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The Apple iPhone: High Tech for Low Vision

Every three months I see my congenital glaucoma specialist, Andrew Iwach, MD, hoping to save what is left of the sight in my one remaining eye.

When he saw the large type of the book I was reading via the “Kindle” app on my iPhone, he was excited about the amazing potential the iPhone held for people with low vision.

Blind in my left eye since soon after birth from congenital glaucoma, I’ve never had an easy time reading. In elementary school I read from big print books under very bright lights and learned to type for eye-hand coordination. Today at age 62, technology and big print are still valued assets.

The big news for people with low vision is that high tech, big print, voice control, and screen reading are brought together in a single hand-held device: the Apple iPhone — a fully functioning computer with high-resolution screen and multiple magnification capabilities, small enough to carry in my pocket.


The iPhone 3GS and the iPhone 4 both offer new accessibility features:

  • Zoom allows instant enlargement of the home screen or any application, so I can read anything on my iPhone
  • Voice Control allows you to just say the name of the person you want to call, e.g. “call Thomas Brunner, work” to make a phone call. I can also voice command the built-in iPod by saying, for example, “Play Bob Dylan” and it will play all Dylan’s songs.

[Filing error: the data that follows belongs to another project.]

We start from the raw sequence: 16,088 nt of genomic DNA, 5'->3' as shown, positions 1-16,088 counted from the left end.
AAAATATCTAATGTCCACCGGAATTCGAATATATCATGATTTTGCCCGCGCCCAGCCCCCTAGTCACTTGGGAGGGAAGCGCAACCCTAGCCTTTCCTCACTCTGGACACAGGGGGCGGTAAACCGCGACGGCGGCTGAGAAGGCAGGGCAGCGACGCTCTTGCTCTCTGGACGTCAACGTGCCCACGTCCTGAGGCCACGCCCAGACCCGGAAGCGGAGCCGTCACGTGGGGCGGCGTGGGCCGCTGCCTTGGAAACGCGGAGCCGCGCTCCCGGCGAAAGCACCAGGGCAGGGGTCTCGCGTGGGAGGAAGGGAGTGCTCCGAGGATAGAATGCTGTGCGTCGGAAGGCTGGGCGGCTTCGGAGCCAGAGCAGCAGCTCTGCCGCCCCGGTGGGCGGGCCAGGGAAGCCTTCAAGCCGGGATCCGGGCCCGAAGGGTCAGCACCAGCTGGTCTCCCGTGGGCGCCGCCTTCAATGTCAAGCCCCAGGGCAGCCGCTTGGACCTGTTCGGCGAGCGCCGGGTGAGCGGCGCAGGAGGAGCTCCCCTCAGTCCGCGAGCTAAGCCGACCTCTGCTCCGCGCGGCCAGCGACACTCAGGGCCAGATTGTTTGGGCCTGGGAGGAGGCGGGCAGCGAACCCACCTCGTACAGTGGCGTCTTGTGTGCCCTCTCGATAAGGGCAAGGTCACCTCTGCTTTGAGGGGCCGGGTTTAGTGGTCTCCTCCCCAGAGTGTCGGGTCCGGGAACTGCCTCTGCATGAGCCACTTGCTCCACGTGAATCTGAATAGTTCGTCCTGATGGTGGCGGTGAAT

• VoiceOver is a gesture-based screen reader that, when turned on, allows even a totally blind person to use the iPhone since it will read out loud anything on the screen below the user’s finger. Tap once to hear the control button name or text section. Tap twice, and the application is opened or action taken.

VoiceOver along with Voice Command, Zoom, voice recorder and more, make the iPhone 3GS the state-of-the-art communications device for people with low vision.

Article by Paul Otterness, M.A. Counseling Psychology, MFTi. Since 1989 Paul has been a “Mac evangelist” helping others make the move to Apple’s technology. If you would like his help as a GRF volunteer, at no charge, please feel free to send him an email.

Last reviewed on October 29, 2017

This article appeared in the September 2009 issue of Gleams.


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